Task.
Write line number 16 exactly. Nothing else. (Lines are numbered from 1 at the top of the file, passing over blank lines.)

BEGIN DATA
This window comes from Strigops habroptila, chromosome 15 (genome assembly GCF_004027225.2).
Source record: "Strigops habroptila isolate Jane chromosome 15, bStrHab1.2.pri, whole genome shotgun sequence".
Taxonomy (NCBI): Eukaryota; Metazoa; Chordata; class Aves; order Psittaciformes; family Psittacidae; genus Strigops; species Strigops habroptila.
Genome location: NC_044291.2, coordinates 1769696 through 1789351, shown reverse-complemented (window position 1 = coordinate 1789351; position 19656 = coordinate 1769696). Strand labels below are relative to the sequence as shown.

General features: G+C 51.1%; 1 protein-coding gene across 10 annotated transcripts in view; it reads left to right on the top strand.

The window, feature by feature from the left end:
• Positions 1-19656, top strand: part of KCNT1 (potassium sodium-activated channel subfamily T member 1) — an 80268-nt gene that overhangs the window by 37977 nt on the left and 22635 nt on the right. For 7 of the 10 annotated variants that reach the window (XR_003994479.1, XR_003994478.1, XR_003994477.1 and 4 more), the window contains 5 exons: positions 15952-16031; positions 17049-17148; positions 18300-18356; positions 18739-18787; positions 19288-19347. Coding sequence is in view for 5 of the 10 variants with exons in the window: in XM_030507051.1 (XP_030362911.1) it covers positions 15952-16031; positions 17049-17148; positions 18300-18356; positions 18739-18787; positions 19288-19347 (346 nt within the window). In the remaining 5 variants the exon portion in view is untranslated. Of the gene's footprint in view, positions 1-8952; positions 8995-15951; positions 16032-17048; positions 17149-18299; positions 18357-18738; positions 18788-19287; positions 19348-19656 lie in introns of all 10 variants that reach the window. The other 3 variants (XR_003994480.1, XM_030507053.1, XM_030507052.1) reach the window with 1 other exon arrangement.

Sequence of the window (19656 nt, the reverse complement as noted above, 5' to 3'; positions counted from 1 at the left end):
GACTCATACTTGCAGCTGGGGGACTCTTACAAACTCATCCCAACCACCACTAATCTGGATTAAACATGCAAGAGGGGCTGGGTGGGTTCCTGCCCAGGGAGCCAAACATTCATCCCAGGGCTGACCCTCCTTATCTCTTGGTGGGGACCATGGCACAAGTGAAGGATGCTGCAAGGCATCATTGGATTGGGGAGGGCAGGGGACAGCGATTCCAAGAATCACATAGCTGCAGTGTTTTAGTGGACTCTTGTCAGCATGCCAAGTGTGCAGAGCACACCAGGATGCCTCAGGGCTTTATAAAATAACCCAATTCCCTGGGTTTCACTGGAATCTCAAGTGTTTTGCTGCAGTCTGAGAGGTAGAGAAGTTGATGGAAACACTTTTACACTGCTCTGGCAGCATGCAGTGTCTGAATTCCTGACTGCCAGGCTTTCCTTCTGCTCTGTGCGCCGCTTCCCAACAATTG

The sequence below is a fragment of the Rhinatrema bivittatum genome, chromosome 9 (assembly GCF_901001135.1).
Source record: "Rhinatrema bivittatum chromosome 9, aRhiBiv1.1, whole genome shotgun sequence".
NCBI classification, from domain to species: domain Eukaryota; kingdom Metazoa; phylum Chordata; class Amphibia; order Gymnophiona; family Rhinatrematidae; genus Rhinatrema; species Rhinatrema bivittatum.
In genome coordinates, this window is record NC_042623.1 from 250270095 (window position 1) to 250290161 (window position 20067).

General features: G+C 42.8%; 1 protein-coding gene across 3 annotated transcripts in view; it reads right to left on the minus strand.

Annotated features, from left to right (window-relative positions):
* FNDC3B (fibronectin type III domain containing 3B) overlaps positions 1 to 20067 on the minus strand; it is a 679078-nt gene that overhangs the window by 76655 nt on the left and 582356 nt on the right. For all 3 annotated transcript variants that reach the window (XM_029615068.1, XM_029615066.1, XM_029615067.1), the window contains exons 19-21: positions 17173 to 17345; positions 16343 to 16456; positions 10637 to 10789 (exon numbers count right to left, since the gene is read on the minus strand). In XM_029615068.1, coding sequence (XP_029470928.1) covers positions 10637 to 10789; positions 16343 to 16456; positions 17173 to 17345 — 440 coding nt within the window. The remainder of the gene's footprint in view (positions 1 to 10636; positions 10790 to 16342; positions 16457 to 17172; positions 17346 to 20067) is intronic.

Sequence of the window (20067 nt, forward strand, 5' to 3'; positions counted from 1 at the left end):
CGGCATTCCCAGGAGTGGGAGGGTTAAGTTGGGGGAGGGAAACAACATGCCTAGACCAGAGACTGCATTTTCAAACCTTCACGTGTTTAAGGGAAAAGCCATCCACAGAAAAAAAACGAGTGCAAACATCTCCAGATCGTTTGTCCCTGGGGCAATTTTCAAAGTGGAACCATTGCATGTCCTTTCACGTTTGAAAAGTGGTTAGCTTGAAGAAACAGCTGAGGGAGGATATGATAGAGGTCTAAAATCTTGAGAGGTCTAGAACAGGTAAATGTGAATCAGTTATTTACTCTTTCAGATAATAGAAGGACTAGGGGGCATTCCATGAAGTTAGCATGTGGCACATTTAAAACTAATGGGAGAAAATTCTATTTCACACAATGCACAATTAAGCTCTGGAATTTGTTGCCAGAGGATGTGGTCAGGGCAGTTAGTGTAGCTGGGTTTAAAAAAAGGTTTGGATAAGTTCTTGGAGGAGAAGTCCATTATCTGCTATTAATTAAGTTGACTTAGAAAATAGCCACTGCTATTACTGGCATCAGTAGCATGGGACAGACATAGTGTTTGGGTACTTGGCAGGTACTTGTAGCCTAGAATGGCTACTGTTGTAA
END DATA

* FNDC3B (fibronectin type III domain containing 3B) overlaps positions 1 to 20067 on the minus strand; it is a 679078-nt gene that overhangs the window by 76655 nt on the left and 582356 nt on the right. For all 3 annotated transcript variants that reach the window (XM_029615068.1, XM_029615066.1, XM_029615067.1), the window contains exons 19-21: positions 17173 to 17345; positions 16343 to 16456; positions 10637 to 10789 (exon numbers count right to left, since the gene is read on the minus strand). In XM_029615068.1, coding sequence (XP_029470928.1) covers positions 10637 to 10789; positions 16343 to 16456; positions 17173 to 17345 — 440 coding nt within the window. The remainder of the gene's footprint in view (positions 1 to 10636; positions 10790 to 16342; positions 16457 to 17172; positions 17346 to 20067) is intronic.